A close friend of mine has a unique tax situation for 2011. Long story short his itemized deductions plus exemptions exceed his taxable income on his Federal 2011 return. Therefore he has a -0- tax liability. He has no money withheld from his pension and SS, so there is no problem with under withholding. However, he has a TIRA and I wanted to advise him that IMO he may missing a tax saving strategy .He is 68 files MFJ and his combined deductions & exemptions exceed his taxable income by roughly $10K for tax year 2011 and will probably be the same for 2012. All of his taxable income is derived from his pension and SS benefits. For the 2012 tax year why could he not estimate and calculate what his net negative taxable income will be and withdraw that amount from his TIRA? He will still have a Federal -0- tax liability and he would be able to make a net tax free withdrawal from his TIRA. In addition his future RMD's would be less. This seems to me like a no brainier (but I've said that before and ate crow). I realize this does not address State income tax issues and I will get further info from him regarding PA state taxes.Phil, Ira, Peter et al... what the heck am I missing guys? TIA,RichArizona
what the heck am I missing guys? What you're missing is, assuming he doesn't need the cash, rather than withdrawing that amount he should convert it to Roth. Same tax-free outcome, but the money also grows tax-free. No RMD's from Roths, so it also reaches that goal.PhilRule Your Retirement Home Fool
What you're missing is, assuming he doesn't need the cash, Thanks for the prompt reply Phil. Unfortunately he does need the cash to live on but I will be talking with him later today. However, you make a good point Phil ... as usual. Maybe a blend of both TIRA withdrawals and a Roth Conversion may be the ticket to provide with him the cash he needs for daily expenses and yet provide him with some tax savings. Thanks again Phil.RichArizona
Unfortunately he does need the cash to live on but I will be talking with him later todayMaybe not today, but sometime someone should talk to him about his finances and budget. You mentioned RMD's, which indicates he's not in his first youth. I realized that I needed to get more involved in my parents' affairs when my father asked me to look at his checkbook to see if I could figure out why he had so much in his checking account. Turns out that when he faithfully balanced the checkbook each month he was adding the outstanding checks to the checkbook balance rather than subtracting them from the statement balance. Message: the old boy's slipping a bit.My overall point is that the purpose of retirement savings is to have money to live on in retirement, not to save on taxes. He should be using what he needs, taxes be damned, within the constraints of future needs and assets.PhilRule Your Retirement Home Fool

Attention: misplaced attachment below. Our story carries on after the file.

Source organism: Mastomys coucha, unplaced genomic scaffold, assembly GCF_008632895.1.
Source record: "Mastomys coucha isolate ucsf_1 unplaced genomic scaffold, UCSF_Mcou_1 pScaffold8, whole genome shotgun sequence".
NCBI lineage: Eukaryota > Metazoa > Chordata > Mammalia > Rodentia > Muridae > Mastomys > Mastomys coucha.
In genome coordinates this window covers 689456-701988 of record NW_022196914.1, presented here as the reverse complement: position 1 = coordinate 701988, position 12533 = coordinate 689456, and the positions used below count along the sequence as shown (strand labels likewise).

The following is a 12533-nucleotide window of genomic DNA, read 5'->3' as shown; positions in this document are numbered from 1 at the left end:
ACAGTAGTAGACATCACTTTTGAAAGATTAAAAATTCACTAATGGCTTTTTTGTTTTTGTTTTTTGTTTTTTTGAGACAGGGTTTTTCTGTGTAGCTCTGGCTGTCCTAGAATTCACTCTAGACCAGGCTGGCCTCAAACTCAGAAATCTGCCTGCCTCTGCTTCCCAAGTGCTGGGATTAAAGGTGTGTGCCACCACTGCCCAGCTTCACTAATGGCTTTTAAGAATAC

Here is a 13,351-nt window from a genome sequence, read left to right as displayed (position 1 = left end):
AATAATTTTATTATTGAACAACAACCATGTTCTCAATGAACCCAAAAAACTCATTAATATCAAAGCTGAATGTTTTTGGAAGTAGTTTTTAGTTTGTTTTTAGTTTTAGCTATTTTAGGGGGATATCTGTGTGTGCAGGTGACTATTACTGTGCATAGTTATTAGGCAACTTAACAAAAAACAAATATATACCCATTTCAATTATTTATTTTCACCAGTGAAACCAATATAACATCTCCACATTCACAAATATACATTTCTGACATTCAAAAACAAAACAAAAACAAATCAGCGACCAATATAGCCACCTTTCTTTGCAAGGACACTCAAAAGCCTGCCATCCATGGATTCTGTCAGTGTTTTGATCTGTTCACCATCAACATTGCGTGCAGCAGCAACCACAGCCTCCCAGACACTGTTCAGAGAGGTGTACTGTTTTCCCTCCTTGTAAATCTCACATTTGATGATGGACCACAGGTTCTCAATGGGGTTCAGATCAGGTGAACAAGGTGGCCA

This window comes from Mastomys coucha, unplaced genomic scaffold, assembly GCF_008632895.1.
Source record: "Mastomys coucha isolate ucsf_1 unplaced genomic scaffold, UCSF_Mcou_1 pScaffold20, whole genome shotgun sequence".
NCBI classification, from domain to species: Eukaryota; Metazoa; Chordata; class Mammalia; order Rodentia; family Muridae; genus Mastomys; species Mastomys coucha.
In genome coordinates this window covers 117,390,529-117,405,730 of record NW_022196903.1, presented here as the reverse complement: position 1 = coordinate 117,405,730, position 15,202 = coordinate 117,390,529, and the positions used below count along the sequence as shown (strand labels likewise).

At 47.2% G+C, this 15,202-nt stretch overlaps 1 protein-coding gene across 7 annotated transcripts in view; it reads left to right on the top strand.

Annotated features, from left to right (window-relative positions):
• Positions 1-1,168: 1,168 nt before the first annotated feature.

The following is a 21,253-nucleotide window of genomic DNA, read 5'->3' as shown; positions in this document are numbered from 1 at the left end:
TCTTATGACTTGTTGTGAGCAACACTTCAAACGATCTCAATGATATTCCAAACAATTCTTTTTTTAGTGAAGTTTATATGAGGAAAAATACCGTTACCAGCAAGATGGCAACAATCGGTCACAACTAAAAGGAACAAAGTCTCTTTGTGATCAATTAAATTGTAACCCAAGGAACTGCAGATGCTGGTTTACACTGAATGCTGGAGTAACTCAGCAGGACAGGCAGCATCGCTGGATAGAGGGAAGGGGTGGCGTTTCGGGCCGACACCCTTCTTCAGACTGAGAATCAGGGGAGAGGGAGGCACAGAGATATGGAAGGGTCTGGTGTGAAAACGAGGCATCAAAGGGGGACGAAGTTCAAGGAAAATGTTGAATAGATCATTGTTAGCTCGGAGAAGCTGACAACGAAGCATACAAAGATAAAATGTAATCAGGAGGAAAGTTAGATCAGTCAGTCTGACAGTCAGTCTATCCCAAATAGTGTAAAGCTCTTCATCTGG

My overall point is that the purpose of retirement savings is to have money to live on in retirement, not to save on taxes. He should be using what he needs, taxes be damned, within the constraints of future needs and assets. Well said Phil and I agree. I will know more after I speak with him this weekend. As I said in my post he is 68 and will be 69 this month so RMD's are about a year away. He is retired, very conservative and does have a budget which he monitors very closely. He is carefully drawing down his "substantial" retirement funds at a 3~4% yearly rate to help meet his yearly expenses. However, he may be missing a good tax saving opportunity in the way he is making his withdrawals. I will know more later this week. Thanks again Phil.RichArizona
what the heck am I missing guys? What you're missing is, assuming he doesn't need the cash, rather than withdrawing that amount he should convert it to Roth. Same tax-free outcome, but the money also grows tax-free. No RMD's from Roths, so it also reaches that goal.another thing to keep in mind --as more is withdrawn from tIRA (or converted to Roth), more of SS is taxable ??
Hey Phil,I talked to my friend and he was absolutely ecstatic about your recommendation to do a Roth conversion. Fortunately, he has an existing Roth which he established well over 5 years ago, but has not been able to fund while he was employed. I will also ask him to calculate if there is any impact on the taxation of his SS benefits as noted by the previous poster.I have followed this board daily for ~ 10 years and I want to personally thank you for all the learned information which you freely and sometimes humorously provide to all us Fools who are often overwhelmed and lost in the infinite maze of IRS regulations and tax laws.Sincerely,RichArizona Posted & PM'd
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